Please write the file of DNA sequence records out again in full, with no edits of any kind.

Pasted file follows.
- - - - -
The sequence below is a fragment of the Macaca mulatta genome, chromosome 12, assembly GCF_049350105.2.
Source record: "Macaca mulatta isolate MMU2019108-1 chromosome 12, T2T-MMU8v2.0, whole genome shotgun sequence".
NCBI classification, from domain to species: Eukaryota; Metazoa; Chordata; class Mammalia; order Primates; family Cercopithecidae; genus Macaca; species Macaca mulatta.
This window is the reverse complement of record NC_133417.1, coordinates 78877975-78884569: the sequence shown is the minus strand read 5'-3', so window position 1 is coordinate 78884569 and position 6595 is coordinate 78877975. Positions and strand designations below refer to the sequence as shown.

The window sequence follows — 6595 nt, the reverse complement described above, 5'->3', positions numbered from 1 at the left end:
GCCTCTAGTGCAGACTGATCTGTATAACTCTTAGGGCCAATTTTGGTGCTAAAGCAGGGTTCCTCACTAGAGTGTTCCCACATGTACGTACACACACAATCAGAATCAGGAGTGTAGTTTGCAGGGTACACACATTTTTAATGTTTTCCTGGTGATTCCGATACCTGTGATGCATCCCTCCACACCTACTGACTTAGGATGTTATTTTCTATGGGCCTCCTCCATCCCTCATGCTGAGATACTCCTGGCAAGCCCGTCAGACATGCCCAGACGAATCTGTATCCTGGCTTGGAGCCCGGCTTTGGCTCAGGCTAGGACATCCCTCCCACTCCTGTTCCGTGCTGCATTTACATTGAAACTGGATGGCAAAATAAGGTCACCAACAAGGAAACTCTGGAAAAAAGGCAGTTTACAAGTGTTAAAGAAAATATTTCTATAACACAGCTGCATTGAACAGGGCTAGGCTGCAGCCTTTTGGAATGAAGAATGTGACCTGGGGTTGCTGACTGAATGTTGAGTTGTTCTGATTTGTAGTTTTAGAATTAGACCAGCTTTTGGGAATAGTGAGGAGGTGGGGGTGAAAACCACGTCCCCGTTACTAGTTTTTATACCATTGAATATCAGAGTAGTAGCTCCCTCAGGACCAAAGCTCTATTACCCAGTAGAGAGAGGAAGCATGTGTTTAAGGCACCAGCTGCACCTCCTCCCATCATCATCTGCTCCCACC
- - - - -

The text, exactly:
The sequence below is a fragment of the Macaca mulatta genome, chromosome 12, assembly GCF_049350105.2.
Source record: "Macaca mulatta isolate MMU2019108-1 chromosome 12, T2T-MMU8v2.0, whole genome shotgun sequence".
NCBI classification, from domain to species: Eukaryota; Metazoa; Chordata; class Mammalia; order Primates; family Cercopithecidae; genus Macaca; species Macaca mulatta.
This window is the reverse complement of record NC_133417.1, coordinates 78877975-78884569: the sequence shown is the minus strand read 5'-3', so window position 1 is coordinate 78884569 and position 6595 is coordinate 78877975. Positions and strand designations below refer to the sequence as shown.

The window sequence follows — 6595 nt, the reverse complement described above, 5'->3', positions numbered from 1 at the left end:
GCCTCTAGTGCAGACTGATCTGTATAACTCTTAGGGCCAATTTTGGTGCTAAAGCAGGGTTCCTCACTAGAGTGTTCCCACATGTACGTACACACACAATCAGAATCAGGAGTGTAGTTTGCAGGGTACACACATTTTTAATGTTTTCCTGGTGATTCCGATACCTGTGATGCATCCCTCCACACCTACTGACTTAGGATGTTATTTTCTATGGGCCTCCTCCATCCCTCATGCTGAGATACTCCTGGCAAGCCCGTCAGACATGCCCAGACGAATCTGTATCCTGGCTTGGAGCCCGGCTTTGGCTCAGGCTAGGACATCCCTCCCACTCCTGTTCCGTGCTGCATTTACATTGAAACTGGATGGCAAAATAAGGTCACCAACAAGGAAACTCTGGAAAAAAGGCAGTTTACAAGTGTTAAAGAAAATATTTCTATAACACAGCTGCATTGAACAGGGCTAGGCTGCAGCCTTTTGGAATGAAGAATGTGACCTGGGGTTGCTGACTGAATGTTGAGTTGTTCTGATTTGTAGTTTTAGAATTAGACCAGCTTTTGGGAATAGTGAGGAGGTGGGGGTGAAAACCACGTCCCCGTTACTAGTTTTTATACCATTGAATATCAGAGTAGTAGCTCCCTCAGGACCAAAGCTCTATTACCCAGTAGAGAGAGGAAGCATGTGTTTAAGGCACCAGCTGCACCTCCTCCCATCATCATCTGCTCCCACC